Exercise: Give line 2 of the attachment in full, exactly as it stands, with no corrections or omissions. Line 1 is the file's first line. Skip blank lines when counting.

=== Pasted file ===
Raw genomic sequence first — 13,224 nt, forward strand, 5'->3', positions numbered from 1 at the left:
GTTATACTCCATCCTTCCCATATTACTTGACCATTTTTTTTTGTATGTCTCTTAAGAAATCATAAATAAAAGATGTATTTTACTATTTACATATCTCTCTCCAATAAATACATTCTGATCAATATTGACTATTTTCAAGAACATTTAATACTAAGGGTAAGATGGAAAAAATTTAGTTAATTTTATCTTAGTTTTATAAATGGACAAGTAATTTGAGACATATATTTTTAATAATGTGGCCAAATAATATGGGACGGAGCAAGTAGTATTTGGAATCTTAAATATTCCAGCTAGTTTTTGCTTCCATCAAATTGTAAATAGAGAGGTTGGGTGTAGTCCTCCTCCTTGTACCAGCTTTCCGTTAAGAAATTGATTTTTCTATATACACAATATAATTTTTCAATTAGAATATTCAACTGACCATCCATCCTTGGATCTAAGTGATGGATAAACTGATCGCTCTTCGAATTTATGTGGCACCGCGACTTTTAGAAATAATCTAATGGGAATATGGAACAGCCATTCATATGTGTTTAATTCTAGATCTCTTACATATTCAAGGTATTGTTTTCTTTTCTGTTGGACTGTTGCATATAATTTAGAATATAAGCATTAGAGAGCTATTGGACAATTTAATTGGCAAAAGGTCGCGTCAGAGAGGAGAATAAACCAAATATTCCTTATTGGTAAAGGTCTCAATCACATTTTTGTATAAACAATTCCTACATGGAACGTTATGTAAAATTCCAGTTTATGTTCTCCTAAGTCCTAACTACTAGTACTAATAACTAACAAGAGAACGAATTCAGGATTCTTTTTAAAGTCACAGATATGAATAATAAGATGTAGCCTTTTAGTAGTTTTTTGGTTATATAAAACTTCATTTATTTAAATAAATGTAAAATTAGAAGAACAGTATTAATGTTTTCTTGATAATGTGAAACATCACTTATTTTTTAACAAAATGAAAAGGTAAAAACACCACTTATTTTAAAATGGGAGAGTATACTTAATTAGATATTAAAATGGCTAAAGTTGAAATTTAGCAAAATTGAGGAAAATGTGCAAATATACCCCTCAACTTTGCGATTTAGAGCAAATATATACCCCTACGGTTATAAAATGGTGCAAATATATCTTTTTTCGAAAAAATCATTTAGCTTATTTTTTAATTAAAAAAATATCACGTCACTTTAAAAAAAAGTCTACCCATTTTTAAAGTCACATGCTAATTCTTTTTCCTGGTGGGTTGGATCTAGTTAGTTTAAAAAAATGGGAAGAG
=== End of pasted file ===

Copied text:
GTTATACTCCATCCTTCCCATATTACTTGACCATTTTTTTTTGTATGTCTCTTAAGAAATCATAAATAAAAGATGTATTTTACTATTTACATATCTCTCTCCAATAAATACATTCTGATCAATATTGACTATTTTCAAGAACATTTAATACTAAGGGTAAGATGGAAAAAATTTAGTTAATTTTATCTTAGTTTTATAAATGGACAAGTAATTTGAGACATATATTTTTAATAATGTGGCCAAATAATATGGGACGGAGCAAGTAGTATTTGGAATCTTAAATATTCCAGCTAGTTTTTGCTTCCATCAAATTGTAAATAGAGAGGTTGGGTGTAGTCCTCCTCCTTGTACCAGCTTTCCGTTAAGAAATTGATTTTTCTATATACACAATATAATTTTTCAATTAGAATATTCAACTGACCATCCATCCTTGGATCTAAGTGATGGATAAACTGATCGCTCTTCGAATTTATGTGGCACCGCGACTTTTAGAAATAATCTAATGGGAATATGGAACAGCCATTCATATGTGTTTAATTCTAGATCTCTTACATATTCAAGGTATTGTTTTCTTTTCTGTTGGACTGTTGCATATAATTTAGAATATAAGCATTAGAGAGCTATTGGACAATTTAATTGGCAAAAGGTCGCGTCAGAGAGGAGAATAAACCAAATATTCCTTATTGGTAAAGGTCTCAATCACATTTTTGTATAAACAATTCCTACATGGAACGTTATGTAAAATTCCAGTTTATGTTCTCCTAAGTCCTAACTACTAGTACTAATAACTAACAAGAGAACGAATTCAGGATTCTTTTTAAAGTCACAGATATGAATAATAAGATGTAGCCTTTTAGTAGTTTTTTGGTTATATAAAACTTCATTTATTTAAATAAATGTAAAATTAGAAGAACAGTATTAATGTTTTCTTGATAATGTGAAACATCACTTATTTTTTAACAAAATGAAAAGGTAAAAACACCACTTATTTTAAAATGGGAGAGTATACTTAATTAGATATTAAAATGGCTAAAGTTGAAATTTAGCAAAATTGAGGAAAATGTGCAAATATACCCCTCAACTTTGCGATTTAGAGCAAATATATACCCCTACGGTTATAAAATGGTGCAAATATATCTTTTTTCGAAAAAATCATTTAGCTTATTTTTTAATTAAAAAAATATCACGTCACTTTAAAAAAAAGTCTACCCATTTTTAAAGTCACATGCTAATTCTTTTTCCTGGTGGGTTGGATCTAGTTAGTTTAAAAAAATGGGAAGAG